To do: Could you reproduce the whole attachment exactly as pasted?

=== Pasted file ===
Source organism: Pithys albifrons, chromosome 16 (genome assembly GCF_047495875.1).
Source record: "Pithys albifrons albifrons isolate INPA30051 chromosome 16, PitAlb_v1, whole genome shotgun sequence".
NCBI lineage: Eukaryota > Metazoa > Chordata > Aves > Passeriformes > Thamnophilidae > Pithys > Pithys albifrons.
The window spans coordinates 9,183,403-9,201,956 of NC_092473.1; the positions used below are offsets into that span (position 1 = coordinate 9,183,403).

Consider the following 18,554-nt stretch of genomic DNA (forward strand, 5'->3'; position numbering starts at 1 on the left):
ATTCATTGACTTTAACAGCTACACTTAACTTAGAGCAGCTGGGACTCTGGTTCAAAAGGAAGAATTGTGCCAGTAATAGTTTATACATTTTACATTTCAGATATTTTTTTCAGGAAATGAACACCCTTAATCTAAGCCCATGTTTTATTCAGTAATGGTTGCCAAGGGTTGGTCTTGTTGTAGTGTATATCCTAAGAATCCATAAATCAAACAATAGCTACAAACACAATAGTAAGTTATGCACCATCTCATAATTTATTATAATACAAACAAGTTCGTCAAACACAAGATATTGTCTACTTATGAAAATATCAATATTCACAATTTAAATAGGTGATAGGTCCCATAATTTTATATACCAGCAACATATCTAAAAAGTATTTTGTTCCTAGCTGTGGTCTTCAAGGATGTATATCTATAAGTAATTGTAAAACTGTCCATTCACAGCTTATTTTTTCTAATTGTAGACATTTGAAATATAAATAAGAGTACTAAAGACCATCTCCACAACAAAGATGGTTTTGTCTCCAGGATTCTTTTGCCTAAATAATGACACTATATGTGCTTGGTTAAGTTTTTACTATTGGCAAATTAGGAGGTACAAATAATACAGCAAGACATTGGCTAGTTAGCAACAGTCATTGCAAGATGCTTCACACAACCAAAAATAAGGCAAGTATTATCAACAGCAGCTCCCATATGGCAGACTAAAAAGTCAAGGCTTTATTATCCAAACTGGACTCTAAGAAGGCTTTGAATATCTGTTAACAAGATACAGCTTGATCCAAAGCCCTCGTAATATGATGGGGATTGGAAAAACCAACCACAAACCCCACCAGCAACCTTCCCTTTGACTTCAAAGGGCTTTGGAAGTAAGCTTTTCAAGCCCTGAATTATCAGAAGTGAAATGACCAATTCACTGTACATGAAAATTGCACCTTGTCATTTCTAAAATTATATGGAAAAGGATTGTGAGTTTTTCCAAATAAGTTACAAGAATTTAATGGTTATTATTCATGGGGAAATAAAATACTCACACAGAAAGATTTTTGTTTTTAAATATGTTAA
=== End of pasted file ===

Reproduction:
Source organism: Pithys albifrons, chromosome 16 (genome assembly GCF_047495875.1).
Source record: "Pithys albifrons albifrons isolate INPA30051 chromosome 16, PitAlb_v1, whole genome shotgun sequence".
NCBI lineage: Eukaryota > Metazoa > Chordata > Aves > Passeriformes > Thamnophilidae > Pithys > Pithys albifrons.
The window spans coordinates 9,183,403-9,201,956 of NC_092473.1; the positions used below are offsets into that span (position 1 = coordinate 9,183,403).

Consider the following 18,554-nt stretch of genomic DNA (forward strand, 5'->3'; position numbering starts at 1 on the left):
ATTCATTGACTTTAACAGCTACACTTAACTTAGAGCAGCTGGGACTCTGGTTCAAAAGGAAGAATTGTGCCAGTAATAGTTTATACATTTTACATTTCAGATATTTTTTTCAGGAAATGAACACCCTTAATCTAAGCCCATGTTTTATTCAGTAATGGTTGCCAAGGGTTGGTCTTGTTGTAGTGTATATCCTAAGAATCCATAAATCAAACAATAGCTACAAACACAATAGTAAGTTATGCACCATCTCATAATTTATTATAATACAAACAAGTTCGTCAAACACAAGATATTGTCTACTTATGAAAATATCAATATTCACAATTTAAATAGGTGATAGGTCCCATAATTTTATATACCAGCAACATATCTAAAAAGTATTTTGTTCCTAGCTGTGGTCTTCAAGGATGTATATCTATAAGTAATTGTAAAACTGTCCATTCACAGCTTATTTTTTCTAATTGTAGACATTTGAAATATAAATAAGAGTACTAAAGACCATCTCCACAACAAAGATGGTTTTGTCTCCAGGATTCTTTTGCCTAAATAATGACACTATATGTGCTTGGTTAAGTTTTTACTATTGGCAAATTAGGAGGTACAAATAATACAGCAAGACATTGGCTAGTTAGCAACAGTCATTGCAAGATGCTTCACACAACCAAAAATAAGGCAAGTATTATCAACAGCAGCTCCCATATGGCAGACTAAAAAGTCAAGGCTTTATTATCCAAACTGGACTCTAAGAAGGCTTTGAATATCTGTTAACAAGATACAGCTTGATCCAAAGCCCTCGTAATATGATGGGGATTGGAAAAACCAACCACAAACCCCACCAGCAACCTTCCCTTTGACTTCAAAGGGCTTTGGAAGTAAGCTTTTCAAGCCCTGAATTATCAGAAGTGAAATGACCAATTCACTGTACATGAAAATTGCACCTTGTCATTTCTAAAATTATATGGAAAAGGATTGTGAGTTTTTCCAAATAAGTTACAAGAATTTAATGGTTATTATTCATGGGGAAATAAAATACTCACACAGAAAGATTTTTGTTTTTAAATATGTTAA